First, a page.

“It wasn’t about the race. It was about the experience of the people experiencing the race.

You mentioned earlier about, you thought you were missing out on life if you weren’t. That’s it. That’s the whole thing.

It’s not about, is it racing, or could it have been football, could it have been soccer. It doesn’t matter. It’s about being with the people and experiencing that and letting that be a memory marker for their life. And that’s really what it was.”

That’s what I love about Eric’s music: A song that’s seemingly just a story about some friends piling into a camper and heading to a NASCAR race, but it’s about so much more than that. It’s about making memories, and connecting those memories to a time in your life.

And despite the fact that it’s not really about a race, I have a feeling there will be more than a few people blasting this one on Talladega Boulevard this weekend.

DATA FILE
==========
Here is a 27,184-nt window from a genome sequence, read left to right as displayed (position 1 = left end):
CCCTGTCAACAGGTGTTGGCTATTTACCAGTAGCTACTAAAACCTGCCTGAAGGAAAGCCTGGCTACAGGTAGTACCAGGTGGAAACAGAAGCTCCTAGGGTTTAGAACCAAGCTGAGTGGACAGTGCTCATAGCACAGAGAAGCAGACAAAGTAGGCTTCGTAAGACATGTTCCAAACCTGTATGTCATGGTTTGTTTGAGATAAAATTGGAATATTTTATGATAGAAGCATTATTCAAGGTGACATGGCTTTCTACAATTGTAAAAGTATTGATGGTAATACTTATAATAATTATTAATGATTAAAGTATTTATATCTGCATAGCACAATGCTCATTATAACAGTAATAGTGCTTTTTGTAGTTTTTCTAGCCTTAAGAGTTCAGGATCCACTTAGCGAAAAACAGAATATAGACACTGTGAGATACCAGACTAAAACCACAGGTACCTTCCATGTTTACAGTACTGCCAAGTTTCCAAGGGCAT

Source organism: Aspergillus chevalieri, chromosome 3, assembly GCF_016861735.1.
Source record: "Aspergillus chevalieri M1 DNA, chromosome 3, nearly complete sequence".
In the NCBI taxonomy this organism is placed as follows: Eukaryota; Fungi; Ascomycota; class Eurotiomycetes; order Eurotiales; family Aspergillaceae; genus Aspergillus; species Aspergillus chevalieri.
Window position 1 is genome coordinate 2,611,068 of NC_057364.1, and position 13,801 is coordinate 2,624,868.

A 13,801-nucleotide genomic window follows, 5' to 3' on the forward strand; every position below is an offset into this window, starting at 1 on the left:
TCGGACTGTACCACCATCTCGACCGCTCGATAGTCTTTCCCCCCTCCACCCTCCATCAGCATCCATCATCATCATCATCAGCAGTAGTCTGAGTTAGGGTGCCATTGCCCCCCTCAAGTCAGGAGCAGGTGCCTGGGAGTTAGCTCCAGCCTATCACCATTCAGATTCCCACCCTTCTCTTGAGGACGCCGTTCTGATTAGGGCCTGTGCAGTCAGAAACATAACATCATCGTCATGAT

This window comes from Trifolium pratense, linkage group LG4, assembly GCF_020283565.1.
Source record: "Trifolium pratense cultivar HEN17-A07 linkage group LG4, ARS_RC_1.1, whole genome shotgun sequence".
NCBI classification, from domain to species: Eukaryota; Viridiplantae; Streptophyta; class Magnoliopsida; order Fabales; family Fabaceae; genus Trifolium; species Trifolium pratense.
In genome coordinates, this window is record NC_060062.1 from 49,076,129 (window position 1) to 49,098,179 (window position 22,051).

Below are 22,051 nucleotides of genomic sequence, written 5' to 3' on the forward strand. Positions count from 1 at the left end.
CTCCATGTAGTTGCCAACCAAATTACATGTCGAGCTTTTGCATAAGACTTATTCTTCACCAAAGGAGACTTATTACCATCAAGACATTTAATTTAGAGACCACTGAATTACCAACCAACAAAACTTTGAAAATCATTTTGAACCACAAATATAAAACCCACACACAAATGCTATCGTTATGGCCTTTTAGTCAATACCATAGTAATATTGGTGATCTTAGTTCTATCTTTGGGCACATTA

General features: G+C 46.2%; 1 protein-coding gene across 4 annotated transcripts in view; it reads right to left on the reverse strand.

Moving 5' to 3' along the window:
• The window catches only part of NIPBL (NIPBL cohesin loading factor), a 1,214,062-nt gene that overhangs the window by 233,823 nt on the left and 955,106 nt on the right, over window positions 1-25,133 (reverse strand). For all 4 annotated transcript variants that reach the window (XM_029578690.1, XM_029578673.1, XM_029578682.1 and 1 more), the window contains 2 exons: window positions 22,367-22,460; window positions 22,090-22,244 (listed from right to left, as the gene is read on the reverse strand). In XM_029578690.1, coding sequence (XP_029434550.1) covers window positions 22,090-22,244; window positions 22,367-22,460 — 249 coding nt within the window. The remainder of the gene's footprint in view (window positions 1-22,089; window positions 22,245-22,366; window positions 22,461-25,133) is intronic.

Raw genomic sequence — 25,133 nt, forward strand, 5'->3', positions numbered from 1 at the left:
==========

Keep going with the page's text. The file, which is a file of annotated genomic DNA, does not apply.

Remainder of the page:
Listen to Eric’s entire interview with Lindsay Czarniak here:

And of course, Eric’s hit song:

Eric Church Says Rascal Flatts “Hated” That He Followed Them

Eric Church has always been one to do things his own way.

After his first two singles at country radio, “How ‘Bout You” and “Two Pink Lines,” failed to generate any real buzz, and the subsequent ones did worse, Church released his sophomore album Carolina.

After his first two singles from that record, “Love Your Love The Most” and “Hell On The Heart” barely scratched the top 10,  he decided to buck his label and release “Smoke a Little Smoke” as his next single – after a label exec told him, “It’s your funeral.”

Well that one worked out pretty well for him.

Back in 2015, Church dropped a surprise album, Mr. Misunderstood, after sending it straight to his fans before announcing it to anyone in the media.

And the past few tours he’s been on, Church has gone out solo – not bringing along any openers – to give fans a 3+ hour show of all the songs they came to hear.

It’s safe to say that Chief really has forged his own path in country music.